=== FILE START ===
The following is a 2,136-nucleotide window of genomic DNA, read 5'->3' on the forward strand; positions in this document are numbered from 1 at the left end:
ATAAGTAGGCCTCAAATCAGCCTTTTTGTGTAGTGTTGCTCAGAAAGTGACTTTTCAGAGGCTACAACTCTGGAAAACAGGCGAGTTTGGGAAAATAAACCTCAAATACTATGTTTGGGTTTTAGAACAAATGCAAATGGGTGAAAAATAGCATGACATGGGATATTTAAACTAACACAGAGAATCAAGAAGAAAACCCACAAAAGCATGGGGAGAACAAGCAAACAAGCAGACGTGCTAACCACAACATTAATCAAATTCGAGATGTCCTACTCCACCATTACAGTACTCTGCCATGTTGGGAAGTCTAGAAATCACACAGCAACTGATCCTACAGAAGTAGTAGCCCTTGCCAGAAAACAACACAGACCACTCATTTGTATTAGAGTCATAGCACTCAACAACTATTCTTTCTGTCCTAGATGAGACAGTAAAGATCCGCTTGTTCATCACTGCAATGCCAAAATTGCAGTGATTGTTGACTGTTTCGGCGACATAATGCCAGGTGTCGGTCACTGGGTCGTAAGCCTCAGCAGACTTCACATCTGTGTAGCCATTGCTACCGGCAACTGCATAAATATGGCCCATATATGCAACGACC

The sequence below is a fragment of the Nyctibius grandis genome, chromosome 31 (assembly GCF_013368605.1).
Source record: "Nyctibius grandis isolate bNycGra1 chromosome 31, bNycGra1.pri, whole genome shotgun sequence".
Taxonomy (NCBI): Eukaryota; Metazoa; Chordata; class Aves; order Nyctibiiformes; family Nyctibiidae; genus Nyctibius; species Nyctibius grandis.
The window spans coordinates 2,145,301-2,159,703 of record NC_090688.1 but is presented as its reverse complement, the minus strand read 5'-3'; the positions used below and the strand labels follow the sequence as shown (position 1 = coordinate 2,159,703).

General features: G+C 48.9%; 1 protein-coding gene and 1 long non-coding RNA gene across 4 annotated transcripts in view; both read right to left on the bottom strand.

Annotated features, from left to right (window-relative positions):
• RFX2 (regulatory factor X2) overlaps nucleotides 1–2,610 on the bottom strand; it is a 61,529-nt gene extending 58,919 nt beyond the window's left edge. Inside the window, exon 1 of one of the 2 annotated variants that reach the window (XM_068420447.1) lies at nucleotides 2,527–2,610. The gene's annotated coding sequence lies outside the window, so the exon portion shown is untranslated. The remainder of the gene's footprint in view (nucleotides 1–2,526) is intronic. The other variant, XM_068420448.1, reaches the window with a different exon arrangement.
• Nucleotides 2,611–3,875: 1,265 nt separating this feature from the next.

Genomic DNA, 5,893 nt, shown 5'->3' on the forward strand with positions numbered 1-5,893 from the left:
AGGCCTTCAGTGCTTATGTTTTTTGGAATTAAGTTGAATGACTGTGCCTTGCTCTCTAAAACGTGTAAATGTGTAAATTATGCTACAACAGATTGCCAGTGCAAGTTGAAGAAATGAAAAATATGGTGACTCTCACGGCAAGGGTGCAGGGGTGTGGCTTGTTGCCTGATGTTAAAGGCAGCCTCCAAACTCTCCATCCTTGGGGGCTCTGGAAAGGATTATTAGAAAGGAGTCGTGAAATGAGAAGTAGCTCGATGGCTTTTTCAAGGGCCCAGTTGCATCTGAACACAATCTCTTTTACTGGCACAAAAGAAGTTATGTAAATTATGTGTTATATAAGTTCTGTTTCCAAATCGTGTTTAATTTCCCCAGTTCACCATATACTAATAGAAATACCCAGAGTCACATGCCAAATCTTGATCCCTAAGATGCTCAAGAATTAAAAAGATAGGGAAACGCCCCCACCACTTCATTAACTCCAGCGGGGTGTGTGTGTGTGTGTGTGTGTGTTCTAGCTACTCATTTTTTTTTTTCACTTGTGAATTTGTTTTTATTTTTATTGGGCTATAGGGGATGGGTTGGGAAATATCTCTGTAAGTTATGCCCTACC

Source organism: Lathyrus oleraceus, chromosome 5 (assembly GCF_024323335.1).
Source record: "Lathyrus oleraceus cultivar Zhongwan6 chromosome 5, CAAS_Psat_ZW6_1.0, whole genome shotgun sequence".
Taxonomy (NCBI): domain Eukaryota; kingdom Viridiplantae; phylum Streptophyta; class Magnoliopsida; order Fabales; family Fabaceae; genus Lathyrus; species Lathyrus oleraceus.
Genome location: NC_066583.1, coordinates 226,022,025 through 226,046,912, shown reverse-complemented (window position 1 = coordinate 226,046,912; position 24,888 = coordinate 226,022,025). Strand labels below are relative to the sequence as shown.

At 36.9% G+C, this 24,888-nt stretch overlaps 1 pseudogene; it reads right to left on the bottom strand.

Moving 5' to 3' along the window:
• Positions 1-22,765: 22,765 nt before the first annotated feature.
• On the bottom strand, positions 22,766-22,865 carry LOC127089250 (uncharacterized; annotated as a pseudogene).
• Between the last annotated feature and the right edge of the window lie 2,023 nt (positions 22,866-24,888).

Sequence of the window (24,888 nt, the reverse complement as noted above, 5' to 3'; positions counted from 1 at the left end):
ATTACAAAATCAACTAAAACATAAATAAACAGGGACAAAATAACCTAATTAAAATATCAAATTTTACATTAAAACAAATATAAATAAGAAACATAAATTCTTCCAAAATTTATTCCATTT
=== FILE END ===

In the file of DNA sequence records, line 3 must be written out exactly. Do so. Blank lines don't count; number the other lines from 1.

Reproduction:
The sequence below is a fragment of the Nyctibius grandis genome, chromosome 31 (assembly GCF_013368605.1).